And on Saturday Ukraine’s Jamala reminded us why she’s worthy of all the attention when she sat down for a Skype interview with wiwibloggs.
The 32-year-old singer — real name Susana Jamaladinova — was warm, open and thoughtful as she fielded questions on everything from Stalin’s purges to accusations that her song is too political to her adorable dog Badu.
In an industry filled with faux air kisses and scripted responses, she’s keeping it real and winning fans for her voice and her personality.
In short, Jamala slays.
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Jamala, who previously entered Ukraine’s 2011 selection for Eurovision, says she wanted to make another go this year because she had a story to tell.
“I wrote this song last year, but the origins of it are in my childhood,” she says. “It’s inspired by my great grandmother. She told me about the Crimean Tatar deportation from Crimea to Central Asia on the 18th of May, 1944. It was a horrible time when she with five children on her arms was locked into cattle trains without food, water or fresh air and moved out of Crimea. During this deportation she lost one of her daughters.”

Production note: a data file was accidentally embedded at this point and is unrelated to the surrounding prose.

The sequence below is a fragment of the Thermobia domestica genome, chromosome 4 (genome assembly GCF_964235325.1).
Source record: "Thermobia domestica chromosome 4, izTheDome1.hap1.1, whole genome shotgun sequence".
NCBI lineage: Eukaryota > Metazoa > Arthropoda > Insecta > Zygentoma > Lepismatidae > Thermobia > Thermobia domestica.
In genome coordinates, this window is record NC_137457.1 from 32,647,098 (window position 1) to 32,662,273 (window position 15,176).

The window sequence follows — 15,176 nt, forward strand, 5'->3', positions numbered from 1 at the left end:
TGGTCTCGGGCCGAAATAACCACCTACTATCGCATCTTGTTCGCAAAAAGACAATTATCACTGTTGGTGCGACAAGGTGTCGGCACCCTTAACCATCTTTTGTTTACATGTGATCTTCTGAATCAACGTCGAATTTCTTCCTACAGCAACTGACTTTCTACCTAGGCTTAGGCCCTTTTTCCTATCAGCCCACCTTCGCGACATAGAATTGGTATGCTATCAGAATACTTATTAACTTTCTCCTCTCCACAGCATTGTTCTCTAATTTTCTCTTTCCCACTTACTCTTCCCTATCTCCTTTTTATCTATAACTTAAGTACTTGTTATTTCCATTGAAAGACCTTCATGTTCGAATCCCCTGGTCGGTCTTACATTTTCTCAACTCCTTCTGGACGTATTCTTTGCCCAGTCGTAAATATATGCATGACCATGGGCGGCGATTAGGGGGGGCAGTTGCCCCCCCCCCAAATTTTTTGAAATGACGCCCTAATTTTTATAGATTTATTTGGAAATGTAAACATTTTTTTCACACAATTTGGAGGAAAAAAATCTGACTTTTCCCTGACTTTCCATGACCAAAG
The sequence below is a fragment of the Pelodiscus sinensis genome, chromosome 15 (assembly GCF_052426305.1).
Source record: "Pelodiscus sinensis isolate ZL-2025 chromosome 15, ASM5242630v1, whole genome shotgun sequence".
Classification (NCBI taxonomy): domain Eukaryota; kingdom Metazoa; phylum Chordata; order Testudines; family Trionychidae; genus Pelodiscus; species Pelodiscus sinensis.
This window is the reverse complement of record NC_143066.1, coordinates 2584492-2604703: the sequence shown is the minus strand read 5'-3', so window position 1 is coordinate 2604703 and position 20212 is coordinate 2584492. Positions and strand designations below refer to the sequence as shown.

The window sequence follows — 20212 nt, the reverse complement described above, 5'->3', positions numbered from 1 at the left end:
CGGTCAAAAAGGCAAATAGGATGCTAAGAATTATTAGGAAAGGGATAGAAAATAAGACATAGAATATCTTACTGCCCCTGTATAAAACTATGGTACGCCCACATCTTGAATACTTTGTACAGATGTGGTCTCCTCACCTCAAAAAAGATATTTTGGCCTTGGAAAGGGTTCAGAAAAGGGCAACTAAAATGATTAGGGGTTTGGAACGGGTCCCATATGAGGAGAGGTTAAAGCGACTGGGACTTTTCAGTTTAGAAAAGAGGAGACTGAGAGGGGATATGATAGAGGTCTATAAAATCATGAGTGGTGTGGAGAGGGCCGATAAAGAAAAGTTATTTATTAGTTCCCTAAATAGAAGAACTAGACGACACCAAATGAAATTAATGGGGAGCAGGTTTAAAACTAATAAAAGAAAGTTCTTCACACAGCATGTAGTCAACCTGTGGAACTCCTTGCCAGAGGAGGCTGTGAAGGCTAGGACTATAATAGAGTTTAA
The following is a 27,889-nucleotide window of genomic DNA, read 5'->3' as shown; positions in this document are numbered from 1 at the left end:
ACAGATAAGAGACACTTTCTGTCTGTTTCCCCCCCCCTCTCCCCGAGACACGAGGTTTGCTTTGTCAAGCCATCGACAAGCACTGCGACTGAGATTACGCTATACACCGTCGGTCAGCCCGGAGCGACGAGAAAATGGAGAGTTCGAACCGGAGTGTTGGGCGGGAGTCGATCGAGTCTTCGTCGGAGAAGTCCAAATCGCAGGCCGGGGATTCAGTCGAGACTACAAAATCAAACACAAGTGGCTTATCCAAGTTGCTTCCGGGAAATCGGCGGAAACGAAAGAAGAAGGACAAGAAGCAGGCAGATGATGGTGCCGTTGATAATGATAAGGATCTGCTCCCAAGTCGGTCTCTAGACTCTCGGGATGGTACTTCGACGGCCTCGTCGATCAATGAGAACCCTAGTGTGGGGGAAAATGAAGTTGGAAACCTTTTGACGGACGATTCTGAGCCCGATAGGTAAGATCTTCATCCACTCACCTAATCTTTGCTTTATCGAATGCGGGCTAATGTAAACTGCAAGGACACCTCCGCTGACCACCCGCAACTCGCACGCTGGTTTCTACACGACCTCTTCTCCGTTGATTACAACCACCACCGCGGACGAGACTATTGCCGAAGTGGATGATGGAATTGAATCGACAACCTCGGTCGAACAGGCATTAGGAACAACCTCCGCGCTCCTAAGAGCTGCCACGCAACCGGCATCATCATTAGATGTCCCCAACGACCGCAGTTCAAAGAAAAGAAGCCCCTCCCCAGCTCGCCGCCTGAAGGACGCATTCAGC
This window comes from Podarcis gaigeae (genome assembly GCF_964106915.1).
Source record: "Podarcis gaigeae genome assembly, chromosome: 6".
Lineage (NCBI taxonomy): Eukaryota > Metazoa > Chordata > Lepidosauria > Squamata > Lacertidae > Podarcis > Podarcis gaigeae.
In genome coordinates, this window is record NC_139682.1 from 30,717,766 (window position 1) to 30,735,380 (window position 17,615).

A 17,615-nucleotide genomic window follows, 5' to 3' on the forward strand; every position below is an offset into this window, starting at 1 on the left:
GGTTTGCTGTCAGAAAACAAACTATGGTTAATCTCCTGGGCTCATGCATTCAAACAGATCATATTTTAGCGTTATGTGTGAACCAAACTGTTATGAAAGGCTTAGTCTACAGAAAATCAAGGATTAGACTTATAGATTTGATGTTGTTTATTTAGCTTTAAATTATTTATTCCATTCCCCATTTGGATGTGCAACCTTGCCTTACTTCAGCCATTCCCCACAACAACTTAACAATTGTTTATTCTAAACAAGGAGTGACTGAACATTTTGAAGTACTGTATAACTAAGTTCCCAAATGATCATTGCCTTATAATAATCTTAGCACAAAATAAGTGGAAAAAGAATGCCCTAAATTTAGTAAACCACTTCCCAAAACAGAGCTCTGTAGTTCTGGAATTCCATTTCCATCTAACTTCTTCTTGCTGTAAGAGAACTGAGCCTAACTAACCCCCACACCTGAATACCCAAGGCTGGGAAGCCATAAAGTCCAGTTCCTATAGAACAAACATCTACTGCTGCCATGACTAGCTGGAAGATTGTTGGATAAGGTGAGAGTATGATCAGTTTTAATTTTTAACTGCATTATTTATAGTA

The lullaby part of her song — which is accompanied by Jamala’s loud calling — refers to the moment her great grandmother recognised the death of her daughter.
“I understand that it is quite a sad story, but in my opinion all musicians have to sing what really touches them.”
As international media worked itself into a frenzy over the supposedly political nature of her song, Jamala kept her cool.
She says she never worried about being disqualified, because her song is personal and historical. It certainly wasn’t “aimed at Russia” as the BBC suggested.
“There is no politics on my song. I think there are two important messages in this song. When we create the future we should remember our roots and where we came from. And if you respect your own family, your own history, you know 100% how to respect other cultures. There is no political statement on my song.”
Press play to hear Jamala’s dog sing
A video posted by wiwibloggs (@wiwibloggs) on